Trans-Pacific Partnership | Wilson Center

Trans-Pacific Partnership

Wilson Perspectives: The Trans-Pacific Partnership


by Jane Harman

By any measure, the Trans-Pacific Partnership (TPP) is the 21st century’s most significant trade agreement. In 30 chapters and more than 5,000 pages, it lays down new rules of the road for 12 countries, 40 percent of the world economy, and 26 percent of world trade. From Latin America to the Asia-Pacific, on issues from workers’ rights to digital commerce, this deal will have an impact. It takes a wide-angle, multidisciplinary lens to study all of its aspects.

Challenges and Opportunities for TPP Countries

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The Impact of TPP on Latin America and U.S. Relations with the Region

The Trans-Pacific Partnership (TPP) includes five Western Hemisphere countries, of which three (Chile, Mexico, and Peru) are in Latin America. Through the TPP, the United States would deepen its economic and strategic partnership with each. The agreement would update and enhance existing free trade agreements between the United States and these nations, a development that is especially important for the North American Free Trade Agreement (NAFTA), which was negotiated more than two decades ago.

The TPP Remains Key to U.S. Engagement in the Asia-Pacific Region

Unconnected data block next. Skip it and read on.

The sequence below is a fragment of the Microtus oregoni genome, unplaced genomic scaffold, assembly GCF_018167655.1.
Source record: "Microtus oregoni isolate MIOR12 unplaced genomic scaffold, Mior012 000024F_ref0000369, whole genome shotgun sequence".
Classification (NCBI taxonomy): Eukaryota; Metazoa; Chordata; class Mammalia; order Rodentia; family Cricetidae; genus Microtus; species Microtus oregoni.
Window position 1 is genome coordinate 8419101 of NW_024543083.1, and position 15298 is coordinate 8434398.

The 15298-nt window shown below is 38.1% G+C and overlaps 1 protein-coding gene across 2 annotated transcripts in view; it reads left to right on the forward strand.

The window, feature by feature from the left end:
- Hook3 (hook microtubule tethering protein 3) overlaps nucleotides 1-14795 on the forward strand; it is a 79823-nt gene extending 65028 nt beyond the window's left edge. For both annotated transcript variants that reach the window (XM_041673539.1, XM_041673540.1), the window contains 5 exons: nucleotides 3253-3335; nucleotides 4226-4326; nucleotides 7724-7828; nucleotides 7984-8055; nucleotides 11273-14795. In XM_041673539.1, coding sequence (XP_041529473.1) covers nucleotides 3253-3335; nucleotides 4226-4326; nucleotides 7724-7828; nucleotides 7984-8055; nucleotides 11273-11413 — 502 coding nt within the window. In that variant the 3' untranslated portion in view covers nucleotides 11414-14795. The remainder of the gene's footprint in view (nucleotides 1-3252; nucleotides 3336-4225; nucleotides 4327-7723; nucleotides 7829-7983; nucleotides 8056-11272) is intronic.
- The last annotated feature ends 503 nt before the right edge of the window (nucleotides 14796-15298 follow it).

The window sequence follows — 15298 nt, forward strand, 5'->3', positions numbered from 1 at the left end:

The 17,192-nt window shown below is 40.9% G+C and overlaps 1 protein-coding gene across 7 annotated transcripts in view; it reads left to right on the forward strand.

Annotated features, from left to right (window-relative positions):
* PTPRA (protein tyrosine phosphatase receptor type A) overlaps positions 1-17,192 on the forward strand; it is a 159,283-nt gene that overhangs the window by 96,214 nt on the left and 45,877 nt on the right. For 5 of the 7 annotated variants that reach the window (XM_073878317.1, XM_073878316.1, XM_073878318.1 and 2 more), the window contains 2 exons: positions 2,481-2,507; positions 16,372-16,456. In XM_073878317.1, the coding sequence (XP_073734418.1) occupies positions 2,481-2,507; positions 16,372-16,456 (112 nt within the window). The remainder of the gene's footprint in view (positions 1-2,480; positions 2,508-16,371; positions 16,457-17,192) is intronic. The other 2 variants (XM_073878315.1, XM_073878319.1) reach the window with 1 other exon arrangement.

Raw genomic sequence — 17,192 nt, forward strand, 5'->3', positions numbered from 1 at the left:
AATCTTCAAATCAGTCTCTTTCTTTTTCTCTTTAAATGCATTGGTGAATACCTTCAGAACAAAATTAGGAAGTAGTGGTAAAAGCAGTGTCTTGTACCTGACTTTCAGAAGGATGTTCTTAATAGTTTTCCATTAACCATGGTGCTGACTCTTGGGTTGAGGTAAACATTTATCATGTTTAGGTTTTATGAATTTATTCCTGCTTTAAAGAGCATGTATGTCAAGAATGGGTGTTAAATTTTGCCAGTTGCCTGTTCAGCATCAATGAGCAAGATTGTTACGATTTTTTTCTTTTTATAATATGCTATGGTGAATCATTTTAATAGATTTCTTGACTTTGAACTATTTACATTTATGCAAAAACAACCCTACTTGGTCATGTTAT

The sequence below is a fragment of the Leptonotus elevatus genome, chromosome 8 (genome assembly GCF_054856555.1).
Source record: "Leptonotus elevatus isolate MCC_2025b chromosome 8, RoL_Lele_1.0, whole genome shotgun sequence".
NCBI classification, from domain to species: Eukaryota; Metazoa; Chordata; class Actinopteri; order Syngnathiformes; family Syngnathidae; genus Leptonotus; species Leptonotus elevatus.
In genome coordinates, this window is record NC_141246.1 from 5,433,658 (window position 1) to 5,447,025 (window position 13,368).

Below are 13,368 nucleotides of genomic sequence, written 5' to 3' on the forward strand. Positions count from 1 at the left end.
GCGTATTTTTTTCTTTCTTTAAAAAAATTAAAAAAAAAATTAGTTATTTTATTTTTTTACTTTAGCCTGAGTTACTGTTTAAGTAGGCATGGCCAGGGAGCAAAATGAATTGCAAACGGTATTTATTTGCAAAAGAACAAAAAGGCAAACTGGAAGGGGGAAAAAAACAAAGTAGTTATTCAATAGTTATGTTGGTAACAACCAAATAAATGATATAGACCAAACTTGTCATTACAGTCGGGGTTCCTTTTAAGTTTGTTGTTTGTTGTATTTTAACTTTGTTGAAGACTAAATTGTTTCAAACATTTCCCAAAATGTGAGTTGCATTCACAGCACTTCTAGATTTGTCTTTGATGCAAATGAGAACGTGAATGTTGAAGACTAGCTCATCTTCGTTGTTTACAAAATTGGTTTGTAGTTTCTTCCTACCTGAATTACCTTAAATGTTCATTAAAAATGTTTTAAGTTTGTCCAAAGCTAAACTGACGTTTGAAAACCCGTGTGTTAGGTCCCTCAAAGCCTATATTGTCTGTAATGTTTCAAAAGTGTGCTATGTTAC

For U.S. companies that are already heavily engaged in Asia, the benefits of the Trans-Pacific Partnership (TPP) are, obviously, lower tariffs, higher standards of protection of critical interests (including intellectual property rights), and easier customs processing. What is more, U.S. companies that are the most successful in the Asia-Pacific region are those that are already competitive and are the driving force for future growth, from major manufacturers to service providers.

TPP Countries Will Scrutinize Partners’ Exchange Rate Policies

The Trans-Pacific Partnership (TPP) does not include binding disciplines against unfair currency practices. Other countries would not sign on to an agreement that includes sanctions against such practices.

The Trans-Pacific Partnership: What’s New, What’s Not, What’s Next



Could the TPP Actually Divide Asia?

Trade deals always produce losers as well as winners, so it is no surprise that there is growing concern that the Trans-Pacific Partnership (TPP) agreement will not be ratified by all 12 member countries. But if it does come into force, the seemingly unshakeable assumption is that the TPP will be the foundation for continued U.S. engagement in Asia, and that it will ensure stability in a region increasingly riven by nationalism, territorial disputes, and militarism.

TPP & the Future of NAFTA


Conclusion of TPP Negotiations

Now that TPP negotiations have reached a conclusion, we asked Asia expert Shihoko Goto to provide an overview of what was achieved.

What does agreement on the Trans Pacific Partnership (TPP) mean?

On October 4, the 12 trading partners in the Trans Pacific Partnership (TPP) reached agreement after tough negotiations lasting 7 years. [1] The final hurdles on intellectual property protection for pharmaceuticals, market access for dairy products and rules of origin for automobiles were resolved at the recent meeting in Atlanta.  (In 2008, President Bush joined the trade negotiations which had started with 3 nations in 2002). The sense of relief is notable, but TTP must still be approved by the U.S. Congress.